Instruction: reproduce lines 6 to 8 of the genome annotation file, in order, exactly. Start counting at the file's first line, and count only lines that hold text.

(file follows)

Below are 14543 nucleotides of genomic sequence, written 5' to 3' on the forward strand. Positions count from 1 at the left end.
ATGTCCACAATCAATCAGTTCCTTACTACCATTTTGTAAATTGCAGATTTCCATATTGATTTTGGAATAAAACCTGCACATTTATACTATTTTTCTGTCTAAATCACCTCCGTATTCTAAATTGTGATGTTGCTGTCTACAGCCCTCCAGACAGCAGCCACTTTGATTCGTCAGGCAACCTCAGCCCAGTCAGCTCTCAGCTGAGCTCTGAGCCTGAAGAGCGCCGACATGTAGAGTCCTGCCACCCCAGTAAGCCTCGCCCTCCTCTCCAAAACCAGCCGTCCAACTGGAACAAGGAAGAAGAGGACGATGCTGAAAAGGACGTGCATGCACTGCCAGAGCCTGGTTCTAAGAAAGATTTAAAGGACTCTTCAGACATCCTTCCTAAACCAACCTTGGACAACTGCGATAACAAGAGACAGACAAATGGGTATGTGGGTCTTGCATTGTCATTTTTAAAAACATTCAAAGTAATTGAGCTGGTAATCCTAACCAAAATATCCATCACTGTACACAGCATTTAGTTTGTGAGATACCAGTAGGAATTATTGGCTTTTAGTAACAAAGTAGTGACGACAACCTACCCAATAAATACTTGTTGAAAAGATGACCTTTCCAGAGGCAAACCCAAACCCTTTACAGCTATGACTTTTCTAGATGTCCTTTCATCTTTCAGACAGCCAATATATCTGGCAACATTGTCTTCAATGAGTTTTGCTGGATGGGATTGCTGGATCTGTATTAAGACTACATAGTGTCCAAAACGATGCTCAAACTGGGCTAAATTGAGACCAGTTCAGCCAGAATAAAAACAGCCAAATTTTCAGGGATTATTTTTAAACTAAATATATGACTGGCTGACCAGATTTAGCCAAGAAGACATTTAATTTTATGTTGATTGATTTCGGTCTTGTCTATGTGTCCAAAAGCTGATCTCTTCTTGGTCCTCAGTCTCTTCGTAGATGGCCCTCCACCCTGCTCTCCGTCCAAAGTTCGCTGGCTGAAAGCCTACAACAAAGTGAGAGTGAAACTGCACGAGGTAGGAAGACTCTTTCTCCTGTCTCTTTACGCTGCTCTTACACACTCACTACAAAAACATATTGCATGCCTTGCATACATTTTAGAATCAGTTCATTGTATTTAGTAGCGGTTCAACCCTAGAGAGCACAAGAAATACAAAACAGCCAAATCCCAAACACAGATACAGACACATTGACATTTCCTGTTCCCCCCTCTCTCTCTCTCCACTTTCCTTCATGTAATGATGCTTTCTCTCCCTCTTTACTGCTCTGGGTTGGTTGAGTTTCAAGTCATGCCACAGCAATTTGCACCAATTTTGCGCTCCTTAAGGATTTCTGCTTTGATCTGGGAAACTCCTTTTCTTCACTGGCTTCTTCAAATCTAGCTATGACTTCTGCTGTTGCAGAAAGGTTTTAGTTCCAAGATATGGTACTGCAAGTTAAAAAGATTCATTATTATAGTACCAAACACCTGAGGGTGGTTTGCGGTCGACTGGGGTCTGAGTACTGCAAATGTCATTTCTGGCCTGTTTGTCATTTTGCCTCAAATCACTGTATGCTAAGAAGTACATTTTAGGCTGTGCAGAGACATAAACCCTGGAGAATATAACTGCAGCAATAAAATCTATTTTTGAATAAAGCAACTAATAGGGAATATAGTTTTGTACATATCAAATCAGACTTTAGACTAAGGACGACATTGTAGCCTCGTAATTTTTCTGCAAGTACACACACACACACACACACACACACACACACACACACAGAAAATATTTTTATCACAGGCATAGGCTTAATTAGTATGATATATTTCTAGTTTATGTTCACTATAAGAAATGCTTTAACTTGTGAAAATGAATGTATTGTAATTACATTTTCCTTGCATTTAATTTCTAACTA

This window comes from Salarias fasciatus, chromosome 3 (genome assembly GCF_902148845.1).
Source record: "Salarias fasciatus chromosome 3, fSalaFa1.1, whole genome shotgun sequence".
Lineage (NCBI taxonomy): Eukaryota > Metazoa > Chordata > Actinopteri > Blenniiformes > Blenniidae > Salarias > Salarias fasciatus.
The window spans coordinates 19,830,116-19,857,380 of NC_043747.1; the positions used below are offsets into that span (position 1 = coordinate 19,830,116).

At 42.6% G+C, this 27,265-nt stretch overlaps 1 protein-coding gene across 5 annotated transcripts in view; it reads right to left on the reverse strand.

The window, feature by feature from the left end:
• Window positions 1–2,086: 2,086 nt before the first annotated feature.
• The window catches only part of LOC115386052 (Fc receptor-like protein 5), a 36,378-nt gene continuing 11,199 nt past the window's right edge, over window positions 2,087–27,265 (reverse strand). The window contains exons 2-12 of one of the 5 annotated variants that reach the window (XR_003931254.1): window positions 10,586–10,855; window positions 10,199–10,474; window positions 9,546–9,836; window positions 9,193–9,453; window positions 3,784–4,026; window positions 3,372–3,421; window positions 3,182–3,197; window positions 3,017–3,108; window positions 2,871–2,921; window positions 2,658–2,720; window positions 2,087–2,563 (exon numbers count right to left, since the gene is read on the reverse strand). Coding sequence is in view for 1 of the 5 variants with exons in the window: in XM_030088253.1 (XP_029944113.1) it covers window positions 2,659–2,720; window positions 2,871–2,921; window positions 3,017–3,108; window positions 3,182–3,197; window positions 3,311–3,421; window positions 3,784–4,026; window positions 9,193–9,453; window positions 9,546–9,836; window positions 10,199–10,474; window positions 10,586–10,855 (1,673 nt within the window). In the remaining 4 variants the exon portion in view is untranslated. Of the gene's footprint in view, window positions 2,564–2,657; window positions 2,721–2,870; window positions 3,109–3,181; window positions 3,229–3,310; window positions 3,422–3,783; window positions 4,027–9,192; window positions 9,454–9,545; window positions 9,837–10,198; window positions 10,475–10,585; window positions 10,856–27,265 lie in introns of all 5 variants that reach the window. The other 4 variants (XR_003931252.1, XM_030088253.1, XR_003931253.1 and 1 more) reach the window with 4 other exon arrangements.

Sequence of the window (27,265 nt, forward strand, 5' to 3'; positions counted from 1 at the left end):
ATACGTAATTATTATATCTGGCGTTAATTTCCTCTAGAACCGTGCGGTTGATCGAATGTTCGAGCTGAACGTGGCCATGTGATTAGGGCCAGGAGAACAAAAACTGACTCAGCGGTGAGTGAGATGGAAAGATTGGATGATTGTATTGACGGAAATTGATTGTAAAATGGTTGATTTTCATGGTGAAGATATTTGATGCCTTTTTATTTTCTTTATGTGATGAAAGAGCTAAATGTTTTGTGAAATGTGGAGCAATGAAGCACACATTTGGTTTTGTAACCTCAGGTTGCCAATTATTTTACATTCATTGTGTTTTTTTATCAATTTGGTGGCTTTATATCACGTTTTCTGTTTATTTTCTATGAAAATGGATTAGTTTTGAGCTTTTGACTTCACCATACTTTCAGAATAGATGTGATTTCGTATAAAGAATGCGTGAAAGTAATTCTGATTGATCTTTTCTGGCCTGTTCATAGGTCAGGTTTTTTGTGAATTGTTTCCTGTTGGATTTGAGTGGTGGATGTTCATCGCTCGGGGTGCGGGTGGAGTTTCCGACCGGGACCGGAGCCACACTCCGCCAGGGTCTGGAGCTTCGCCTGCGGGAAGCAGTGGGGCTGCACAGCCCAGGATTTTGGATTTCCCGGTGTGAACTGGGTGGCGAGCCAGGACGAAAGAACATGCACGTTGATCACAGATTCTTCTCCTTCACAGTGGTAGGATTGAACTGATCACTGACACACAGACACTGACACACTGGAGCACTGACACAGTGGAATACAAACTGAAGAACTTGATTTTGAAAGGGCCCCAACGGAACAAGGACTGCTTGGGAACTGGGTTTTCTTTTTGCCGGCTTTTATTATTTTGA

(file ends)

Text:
The window spans coordinates 19,830,116-19,857,380 of NC_043747.1; the positions used below are offsets into that span (position 1 = coordinate 19,830,116).

At 42.6% G+C, this 27,265-nt stretch overlaps 1 protein-coding gene across 5 annotated transcripts in view; it reads right to left on the reverse strand.

The window, feature by feature from the left end: